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How the Next President Could Shape US Monetary Policy

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Rate hike in December may not be certain

The Federal Reserve’s second last meeting of 2016 is now over, leaving only one meeting left in which the central bank can enact a rate hike.

Though as of November 3, 2016, the CME FedWatch tool sees a 71.5% probability of a rate hike in 2016, there’s a chance that a hike may not occur in the final FOMC (Federal Open Market Committee) meeting of the year.

The presidential election will have an impact on monetary policy, though not directly. Theoretically, the government shouldn’t interfere in the workings of the central bank. However, it can influence monetary policy to some degree by appointing hawks or doves to the Fed’s open board seats.

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Hillary Clinton’s impact on monetary policy

If Hillary Clinton wins the presidency, it’s quite possible that individuals with dovish views will be appointed to the open seats. The Democrats may prefer to keep the pace of rate hikes in check in order to ensure that monetary policy isn’t having an adverse impact on economic growth.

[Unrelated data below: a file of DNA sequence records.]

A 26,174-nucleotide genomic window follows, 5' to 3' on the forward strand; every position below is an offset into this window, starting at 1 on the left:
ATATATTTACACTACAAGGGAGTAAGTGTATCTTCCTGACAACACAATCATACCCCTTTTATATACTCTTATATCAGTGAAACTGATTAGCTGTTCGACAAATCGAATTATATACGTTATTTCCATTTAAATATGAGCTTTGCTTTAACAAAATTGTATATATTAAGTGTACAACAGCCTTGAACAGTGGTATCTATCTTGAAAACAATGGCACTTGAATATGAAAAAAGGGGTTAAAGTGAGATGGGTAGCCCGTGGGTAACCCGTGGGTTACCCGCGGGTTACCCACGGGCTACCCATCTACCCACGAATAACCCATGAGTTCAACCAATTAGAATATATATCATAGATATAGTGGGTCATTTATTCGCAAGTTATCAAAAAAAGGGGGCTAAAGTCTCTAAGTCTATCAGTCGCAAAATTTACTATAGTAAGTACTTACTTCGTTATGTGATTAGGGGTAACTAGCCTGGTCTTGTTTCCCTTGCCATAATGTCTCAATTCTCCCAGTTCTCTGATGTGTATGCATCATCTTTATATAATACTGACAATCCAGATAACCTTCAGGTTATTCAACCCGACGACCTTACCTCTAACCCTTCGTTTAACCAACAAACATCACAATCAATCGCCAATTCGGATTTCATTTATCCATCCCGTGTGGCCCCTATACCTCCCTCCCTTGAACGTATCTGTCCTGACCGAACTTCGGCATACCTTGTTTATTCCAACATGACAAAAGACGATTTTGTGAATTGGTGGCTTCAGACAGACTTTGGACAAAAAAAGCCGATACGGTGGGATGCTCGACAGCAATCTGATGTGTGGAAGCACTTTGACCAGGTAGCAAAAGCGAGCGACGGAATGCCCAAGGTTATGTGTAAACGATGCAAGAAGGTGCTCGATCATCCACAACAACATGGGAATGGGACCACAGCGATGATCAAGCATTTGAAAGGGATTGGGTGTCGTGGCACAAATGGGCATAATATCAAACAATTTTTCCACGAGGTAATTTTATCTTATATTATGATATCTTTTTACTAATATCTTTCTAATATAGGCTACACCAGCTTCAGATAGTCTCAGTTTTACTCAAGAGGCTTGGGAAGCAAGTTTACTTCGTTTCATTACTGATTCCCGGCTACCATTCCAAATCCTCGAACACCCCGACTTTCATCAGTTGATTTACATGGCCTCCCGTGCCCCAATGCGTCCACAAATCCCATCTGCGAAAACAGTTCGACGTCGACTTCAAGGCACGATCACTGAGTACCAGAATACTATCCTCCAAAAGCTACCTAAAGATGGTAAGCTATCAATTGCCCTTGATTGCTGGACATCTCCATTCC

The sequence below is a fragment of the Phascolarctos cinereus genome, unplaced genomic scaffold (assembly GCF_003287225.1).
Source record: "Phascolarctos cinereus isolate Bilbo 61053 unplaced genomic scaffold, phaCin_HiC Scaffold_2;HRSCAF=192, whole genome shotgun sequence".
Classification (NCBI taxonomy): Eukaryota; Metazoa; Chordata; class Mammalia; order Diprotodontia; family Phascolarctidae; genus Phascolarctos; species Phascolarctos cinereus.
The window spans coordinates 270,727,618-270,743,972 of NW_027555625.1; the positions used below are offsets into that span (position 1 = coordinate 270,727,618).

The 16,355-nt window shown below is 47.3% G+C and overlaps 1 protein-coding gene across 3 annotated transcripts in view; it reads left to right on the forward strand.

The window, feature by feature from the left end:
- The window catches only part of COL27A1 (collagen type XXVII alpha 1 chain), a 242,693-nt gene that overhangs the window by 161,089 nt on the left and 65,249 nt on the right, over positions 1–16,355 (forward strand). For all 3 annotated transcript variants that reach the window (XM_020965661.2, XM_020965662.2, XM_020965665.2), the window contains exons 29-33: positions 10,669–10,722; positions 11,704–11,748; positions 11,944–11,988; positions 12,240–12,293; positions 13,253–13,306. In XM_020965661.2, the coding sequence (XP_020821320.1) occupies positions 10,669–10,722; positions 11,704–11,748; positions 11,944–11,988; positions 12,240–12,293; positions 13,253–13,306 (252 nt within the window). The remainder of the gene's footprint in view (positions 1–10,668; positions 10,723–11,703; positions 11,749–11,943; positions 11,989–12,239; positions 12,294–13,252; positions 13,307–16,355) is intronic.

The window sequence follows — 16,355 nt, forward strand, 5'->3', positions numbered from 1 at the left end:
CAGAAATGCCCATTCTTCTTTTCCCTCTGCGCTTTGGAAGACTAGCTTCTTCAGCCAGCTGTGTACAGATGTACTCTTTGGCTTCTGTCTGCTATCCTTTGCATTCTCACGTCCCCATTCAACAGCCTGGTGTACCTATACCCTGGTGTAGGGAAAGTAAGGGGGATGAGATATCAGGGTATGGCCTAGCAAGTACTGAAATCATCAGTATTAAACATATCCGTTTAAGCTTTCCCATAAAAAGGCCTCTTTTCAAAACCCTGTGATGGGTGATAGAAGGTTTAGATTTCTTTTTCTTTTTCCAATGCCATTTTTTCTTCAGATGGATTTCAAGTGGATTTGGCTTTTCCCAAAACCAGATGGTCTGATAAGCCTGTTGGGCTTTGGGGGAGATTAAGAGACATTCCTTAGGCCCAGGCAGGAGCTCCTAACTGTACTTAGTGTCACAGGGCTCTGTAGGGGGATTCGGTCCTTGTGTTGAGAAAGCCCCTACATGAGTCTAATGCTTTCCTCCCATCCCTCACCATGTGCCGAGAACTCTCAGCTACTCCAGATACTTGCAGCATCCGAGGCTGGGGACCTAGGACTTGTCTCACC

Donald Trump’s impact on monetary policy

On the other hand, if Donald Trump is elected to office, individuals with hawkish views may be appointed to the open seats. Republicans have been critical of the Fed and have raised the issue of policymaker accountability several times in the past. With that in mind, it’s quite possible that hawks may dominate the open seats and push for a faster pace of rate hikes.

Though a rate hike in December is very much in the cards, if there’s an upset win and economic indicators disappoint, it’s possible that the Fed could be forced to wait to hike rates.

Some market participants anticipate that a Republican win won’t bode well for equities (VUG) (IVW). Investors, in that case, would seek the shelter of bonds (GOVT), driving yields down. High yield bonds (BKLN) (HYG) may see their yields rising.

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